Bill Reining in Last-Minute Rulemaking Advances in Congress

The Heartland Institute discusses midnight regulations with Clyde Wayne Crews. 

Clyde Wayne Crews Jr., vice president for policy at the Competitive Enterprise Institute, says midnight regulations aren’t the only kind of backdoor presidential maneuver about which lawmakers should worry.

“The thing that’s made this year interesting is that there has been a lot of regulatory debate,” Crews said. “The fact is that Obama isn’t going to be doing anything legislatively, so there’s an interest in doing things through regulation. What I’ve noticed, increasingly is it’s not that Congress passes a law, of which there are about 100 a year; it’s not that agencies pass rules, of which there are about 3,500 a year; but there are also agency guidance documents.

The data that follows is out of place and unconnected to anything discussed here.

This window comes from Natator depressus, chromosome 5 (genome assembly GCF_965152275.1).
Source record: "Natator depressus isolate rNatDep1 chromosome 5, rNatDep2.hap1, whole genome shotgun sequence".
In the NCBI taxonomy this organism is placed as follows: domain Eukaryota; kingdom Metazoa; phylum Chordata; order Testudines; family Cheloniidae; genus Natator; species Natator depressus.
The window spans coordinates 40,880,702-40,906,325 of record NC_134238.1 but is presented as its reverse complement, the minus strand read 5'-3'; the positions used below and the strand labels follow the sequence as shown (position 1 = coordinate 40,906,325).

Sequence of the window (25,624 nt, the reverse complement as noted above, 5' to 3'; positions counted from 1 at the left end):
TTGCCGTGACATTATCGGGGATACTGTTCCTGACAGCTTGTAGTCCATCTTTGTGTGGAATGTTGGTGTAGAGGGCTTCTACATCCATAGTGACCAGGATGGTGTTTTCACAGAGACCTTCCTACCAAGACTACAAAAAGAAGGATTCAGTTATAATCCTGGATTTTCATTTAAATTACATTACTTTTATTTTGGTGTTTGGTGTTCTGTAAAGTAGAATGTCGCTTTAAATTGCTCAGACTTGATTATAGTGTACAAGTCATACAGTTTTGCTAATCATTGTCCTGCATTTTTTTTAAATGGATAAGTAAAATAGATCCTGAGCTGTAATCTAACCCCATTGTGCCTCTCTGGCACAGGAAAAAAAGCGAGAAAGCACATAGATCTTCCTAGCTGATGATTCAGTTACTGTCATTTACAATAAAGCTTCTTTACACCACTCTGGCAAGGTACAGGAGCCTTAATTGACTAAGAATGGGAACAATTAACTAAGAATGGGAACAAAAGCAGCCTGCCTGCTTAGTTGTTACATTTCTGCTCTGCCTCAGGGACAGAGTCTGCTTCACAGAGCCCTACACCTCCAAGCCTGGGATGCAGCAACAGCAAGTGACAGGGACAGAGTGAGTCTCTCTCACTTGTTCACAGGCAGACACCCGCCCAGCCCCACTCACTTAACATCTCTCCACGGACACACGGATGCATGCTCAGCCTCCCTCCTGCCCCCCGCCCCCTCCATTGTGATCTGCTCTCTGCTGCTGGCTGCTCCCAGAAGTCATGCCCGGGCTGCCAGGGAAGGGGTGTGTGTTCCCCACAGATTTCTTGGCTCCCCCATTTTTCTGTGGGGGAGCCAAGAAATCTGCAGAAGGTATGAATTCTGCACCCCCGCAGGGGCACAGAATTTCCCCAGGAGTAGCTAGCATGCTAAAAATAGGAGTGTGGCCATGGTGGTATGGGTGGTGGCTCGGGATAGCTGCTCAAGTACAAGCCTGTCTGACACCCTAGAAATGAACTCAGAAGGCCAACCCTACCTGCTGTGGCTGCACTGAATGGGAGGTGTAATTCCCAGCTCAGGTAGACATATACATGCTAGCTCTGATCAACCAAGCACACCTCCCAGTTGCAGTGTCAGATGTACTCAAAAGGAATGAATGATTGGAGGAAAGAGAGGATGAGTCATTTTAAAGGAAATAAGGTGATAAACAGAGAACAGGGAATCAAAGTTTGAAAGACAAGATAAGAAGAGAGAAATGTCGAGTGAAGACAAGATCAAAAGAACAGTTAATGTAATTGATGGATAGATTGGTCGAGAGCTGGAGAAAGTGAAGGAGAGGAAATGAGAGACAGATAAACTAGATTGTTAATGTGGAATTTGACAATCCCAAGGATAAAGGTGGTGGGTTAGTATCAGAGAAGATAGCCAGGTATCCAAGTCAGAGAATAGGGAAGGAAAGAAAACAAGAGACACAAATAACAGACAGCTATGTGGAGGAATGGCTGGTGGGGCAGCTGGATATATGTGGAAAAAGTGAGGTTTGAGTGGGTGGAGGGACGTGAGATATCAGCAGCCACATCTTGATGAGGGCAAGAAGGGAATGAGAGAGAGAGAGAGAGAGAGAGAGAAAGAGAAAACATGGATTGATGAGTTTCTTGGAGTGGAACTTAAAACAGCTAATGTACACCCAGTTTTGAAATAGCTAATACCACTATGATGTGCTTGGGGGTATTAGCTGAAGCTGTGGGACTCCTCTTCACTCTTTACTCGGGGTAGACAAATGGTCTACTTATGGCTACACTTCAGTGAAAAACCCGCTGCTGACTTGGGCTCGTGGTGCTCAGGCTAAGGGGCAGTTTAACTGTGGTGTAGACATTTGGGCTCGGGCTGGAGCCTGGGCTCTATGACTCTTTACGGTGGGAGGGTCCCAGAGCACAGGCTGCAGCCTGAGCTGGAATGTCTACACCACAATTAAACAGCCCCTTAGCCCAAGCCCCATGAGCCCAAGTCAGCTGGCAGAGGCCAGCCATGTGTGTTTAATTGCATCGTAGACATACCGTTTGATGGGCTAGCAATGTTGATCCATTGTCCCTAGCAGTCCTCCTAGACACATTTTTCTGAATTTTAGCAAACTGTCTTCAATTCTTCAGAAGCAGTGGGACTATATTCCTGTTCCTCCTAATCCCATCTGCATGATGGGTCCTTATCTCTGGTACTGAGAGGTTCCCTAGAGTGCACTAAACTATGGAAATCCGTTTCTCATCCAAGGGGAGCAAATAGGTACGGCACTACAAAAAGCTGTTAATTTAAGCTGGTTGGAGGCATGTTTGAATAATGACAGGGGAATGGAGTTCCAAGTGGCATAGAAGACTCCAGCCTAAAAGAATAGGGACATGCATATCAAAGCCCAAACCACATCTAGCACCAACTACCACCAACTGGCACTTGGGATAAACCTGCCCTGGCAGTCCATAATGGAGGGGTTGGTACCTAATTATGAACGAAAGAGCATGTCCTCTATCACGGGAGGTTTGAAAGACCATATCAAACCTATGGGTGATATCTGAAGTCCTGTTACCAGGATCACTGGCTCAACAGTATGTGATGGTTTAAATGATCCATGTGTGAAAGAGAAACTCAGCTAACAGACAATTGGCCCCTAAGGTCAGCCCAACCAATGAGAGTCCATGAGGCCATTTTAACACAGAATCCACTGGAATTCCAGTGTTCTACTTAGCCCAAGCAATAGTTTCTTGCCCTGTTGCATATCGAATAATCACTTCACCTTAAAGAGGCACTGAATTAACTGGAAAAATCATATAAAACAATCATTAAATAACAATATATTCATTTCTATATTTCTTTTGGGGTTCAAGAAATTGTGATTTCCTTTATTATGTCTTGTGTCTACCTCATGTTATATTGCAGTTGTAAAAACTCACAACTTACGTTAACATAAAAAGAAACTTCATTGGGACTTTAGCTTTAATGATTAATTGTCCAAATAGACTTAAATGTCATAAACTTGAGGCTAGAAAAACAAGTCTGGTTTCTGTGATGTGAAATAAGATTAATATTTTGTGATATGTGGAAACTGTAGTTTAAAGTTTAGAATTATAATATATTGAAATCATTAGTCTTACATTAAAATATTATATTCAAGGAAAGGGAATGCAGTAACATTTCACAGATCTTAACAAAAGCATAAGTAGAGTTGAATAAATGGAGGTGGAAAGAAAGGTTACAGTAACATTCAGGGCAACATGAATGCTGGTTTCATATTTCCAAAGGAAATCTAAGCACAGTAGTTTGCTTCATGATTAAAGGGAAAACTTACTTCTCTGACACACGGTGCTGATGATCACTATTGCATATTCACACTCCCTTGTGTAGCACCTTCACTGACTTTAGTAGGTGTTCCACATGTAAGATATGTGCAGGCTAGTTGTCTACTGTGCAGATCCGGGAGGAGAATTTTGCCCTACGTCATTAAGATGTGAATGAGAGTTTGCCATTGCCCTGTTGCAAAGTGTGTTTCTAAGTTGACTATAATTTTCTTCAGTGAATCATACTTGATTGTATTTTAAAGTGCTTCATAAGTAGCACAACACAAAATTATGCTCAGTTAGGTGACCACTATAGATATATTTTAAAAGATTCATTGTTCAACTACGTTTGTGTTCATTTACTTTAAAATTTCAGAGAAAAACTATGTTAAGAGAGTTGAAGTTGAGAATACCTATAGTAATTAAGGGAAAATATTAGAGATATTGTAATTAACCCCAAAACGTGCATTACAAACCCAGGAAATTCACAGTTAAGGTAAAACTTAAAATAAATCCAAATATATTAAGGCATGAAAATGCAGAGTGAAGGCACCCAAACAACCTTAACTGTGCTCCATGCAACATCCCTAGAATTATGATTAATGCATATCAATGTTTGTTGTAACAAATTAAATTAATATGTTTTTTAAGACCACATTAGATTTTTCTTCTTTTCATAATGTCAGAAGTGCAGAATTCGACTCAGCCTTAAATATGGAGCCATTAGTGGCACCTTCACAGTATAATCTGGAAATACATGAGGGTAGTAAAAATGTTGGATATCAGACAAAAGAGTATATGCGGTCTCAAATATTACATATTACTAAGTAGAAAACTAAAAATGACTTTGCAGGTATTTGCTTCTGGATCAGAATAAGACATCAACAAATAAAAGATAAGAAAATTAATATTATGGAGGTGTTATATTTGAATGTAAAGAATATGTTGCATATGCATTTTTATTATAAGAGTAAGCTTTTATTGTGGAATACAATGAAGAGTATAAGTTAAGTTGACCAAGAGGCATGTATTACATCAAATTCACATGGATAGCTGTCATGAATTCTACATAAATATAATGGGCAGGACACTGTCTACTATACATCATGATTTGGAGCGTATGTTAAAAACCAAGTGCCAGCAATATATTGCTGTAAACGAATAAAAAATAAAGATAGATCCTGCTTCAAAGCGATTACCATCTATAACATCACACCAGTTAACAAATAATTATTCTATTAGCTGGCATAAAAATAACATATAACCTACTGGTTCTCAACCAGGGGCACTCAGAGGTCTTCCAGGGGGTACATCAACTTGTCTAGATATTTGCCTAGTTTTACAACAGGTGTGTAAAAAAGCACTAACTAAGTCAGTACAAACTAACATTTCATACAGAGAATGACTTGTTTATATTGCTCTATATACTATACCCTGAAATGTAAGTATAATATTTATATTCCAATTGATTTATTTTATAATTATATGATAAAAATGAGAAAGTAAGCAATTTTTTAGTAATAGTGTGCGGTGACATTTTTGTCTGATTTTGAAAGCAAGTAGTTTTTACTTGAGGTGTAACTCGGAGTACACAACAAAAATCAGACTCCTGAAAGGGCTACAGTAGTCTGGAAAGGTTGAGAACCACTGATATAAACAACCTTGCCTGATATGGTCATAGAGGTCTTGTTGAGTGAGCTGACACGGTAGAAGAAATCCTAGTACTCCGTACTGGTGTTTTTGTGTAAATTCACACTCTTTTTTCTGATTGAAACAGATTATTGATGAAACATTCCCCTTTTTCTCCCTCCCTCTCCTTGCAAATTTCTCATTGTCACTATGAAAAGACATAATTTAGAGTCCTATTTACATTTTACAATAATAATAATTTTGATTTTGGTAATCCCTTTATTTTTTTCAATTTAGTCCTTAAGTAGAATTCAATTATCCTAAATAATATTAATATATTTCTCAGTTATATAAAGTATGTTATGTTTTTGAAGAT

“These so-called guidance documents, guidance bulletins, notices, memoranda, circulars—there are all kinds of names for these things by which agencies give interpretations of statutes—they are not supposed to be binding,” said Crews. “However, agencies use these guidance documents to bind.”

“The more focus we put on midnight regulations, which is good, we also have to put focus on agency guidance, given that the federal government is so large,” Crews said. “It can regulate with these guidance documents and not issue formal regulations at all, so the midnight regulations, as much as we want to beat that down, become less important, because they can emphasize this guidance on the side.”

Read the full article at Heartland Institute.